Atlantic Canyons Undersea Mapping




Atlantic Canyons Undersea Mapping 2012 Expeditions: Mission Plan

A unique down-looking view of a ROV recovery at night. The underwater glow is created by the powerful lights on the Seirios camera sled.

Three NOAA ships are directly involved with the Atlantic Canyons Undersea Mapping Expeditions. In addition to cruises on NOAA Ships Hassler, Bigelow, and Okeanos Explorer, a joint NOAA-Bureau of Ocean Energy Management expedition on the NOAA Ship Nancy Foster will conduct complementary work on deepwater canyons off Delaware, Maryland, and Virginia. Click image for larger view and image credit.


Martha Nizinski
National Marine Fisheries Service, Northeast Fisheries Science Center

LCDR Marc Moser
National Ocean Service, Office of Coast Survey

Jeremy Potter
Office of Oceanic and Atmospheric Research, Office of Ocean Exploration and Research

Overview

Scientists and managers identified this five-canyon area as the second highest geographic priority. The map displays bathymetry collected during the first ACUMEN cruise. NOAA Ship Hassler will complete mapping of the area in June with high-resolution coverage of the canyon heads.

Scientists and managers identified this five-canyon area as the second highest geographic priority. The map displays bathymetry collected during the first ACUMEN cruise. NOAA Ship Hassler will complete mapping of the area in June with high-resolution coverage of the canyon heads. Click image for larger view and image credit.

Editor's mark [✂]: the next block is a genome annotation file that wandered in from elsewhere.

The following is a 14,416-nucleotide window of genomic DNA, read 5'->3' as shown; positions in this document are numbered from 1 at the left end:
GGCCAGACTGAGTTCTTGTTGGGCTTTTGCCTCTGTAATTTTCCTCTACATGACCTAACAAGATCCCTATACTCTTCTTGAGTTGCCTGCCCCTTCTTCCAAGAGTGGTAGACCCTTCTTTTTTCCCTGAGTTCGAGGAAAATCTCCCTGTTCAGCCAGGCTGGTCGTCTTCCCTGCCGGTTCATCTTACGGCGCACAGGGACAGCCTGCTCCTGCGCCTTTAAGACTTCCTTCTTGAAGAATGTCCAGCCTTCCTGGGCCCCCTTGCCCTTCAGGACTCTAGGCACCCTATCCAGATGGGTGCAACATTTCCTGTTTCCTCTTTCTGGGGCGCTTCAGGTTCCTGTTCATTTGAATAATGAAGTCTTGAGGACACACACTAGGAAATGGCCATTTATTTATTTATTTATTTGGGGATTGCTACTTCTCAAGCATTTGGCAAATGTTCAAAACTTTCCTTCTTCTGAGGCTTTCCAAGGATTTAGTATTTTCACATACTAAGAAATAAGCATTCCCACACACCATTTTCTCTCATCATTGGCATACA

Between February and August 2012, a team of NOAA and external partners will conduct a mapping ‘blitz’ focused on deepwater canyons off the northeastern seaboard.

In preparation for this series of Atlantic Canyons Undersea Mapping Expeditions (ACUMEN), a team of NOAA and non-NOAA partners identified priority frontier areas along the continental shelf and slope. In total, five expeditions will gather baseline information to support science and management needs. The expeditions will highlight the complementary capabilities of three NOAA ships: Okeanos Explorer, Ferdinand R. Hassler, and Henry B. Bigelow.

Why Canyons?

The shelf break and slope off the northeastern United States support a diversity of habitats including more than 70 canyons ranging from depths of ~100 meters to ~3,500 meters. Many scientists and managers believe the canyons provide a refuge for a variety of fauna including species of corals, fish, and other animals.

While some canyons have been studied previously, most are poorly known and are of high interest to federal and state agencies with research and management responsibilities.

Goals

NOAA priorities for ACUMEN include the following combination of science, education, outreach, and data management objectives:

General Outline: 

Partners

NOAA Partners:

External Partners:

Key partners in the NOAA-Bureau of Ocean Energy Management project include the U.S. Geological Survey, Continental Shelf Associates, University of North Carolina-Wilmington, and the Oregon Institute of Marine Biology.

 

Google Earth map showing general priorities and planned coverage areas for 2012 ACUMEN operations, overlaid on existing bathymetry acquired by NOAA Ships Nancy Foster and Okeanos Explorer.

Google Earth map showing general priorities and planned coverage areas for 2012 ACUMEN operations, overlaid on existing bathymetry acquired by NOAA Ships Nancy Foster and Okeanos Explorer. Planned areas for high resolution mapping by Hassler are overlaid in red. NOAA Ship Bigelow will use a towed camera system to ground-truth areas mapped by the other ships. A complementary joint NOAA-Bureau of Ocean Energy Management (BOEM) project on the Nancy Foster is investigating canyons to the south of ACUMEN. Mid-Atlantic Regional Council on the Ocean priorities will be addressed during both the ACUMEN and NOAA-BOEM projects.  (Actual mapping and sensor coverage achieved may differ from plan due to weather conditions, technical issues, and real-time data analysis and reprioritization.) Click image for larger view and image credit.


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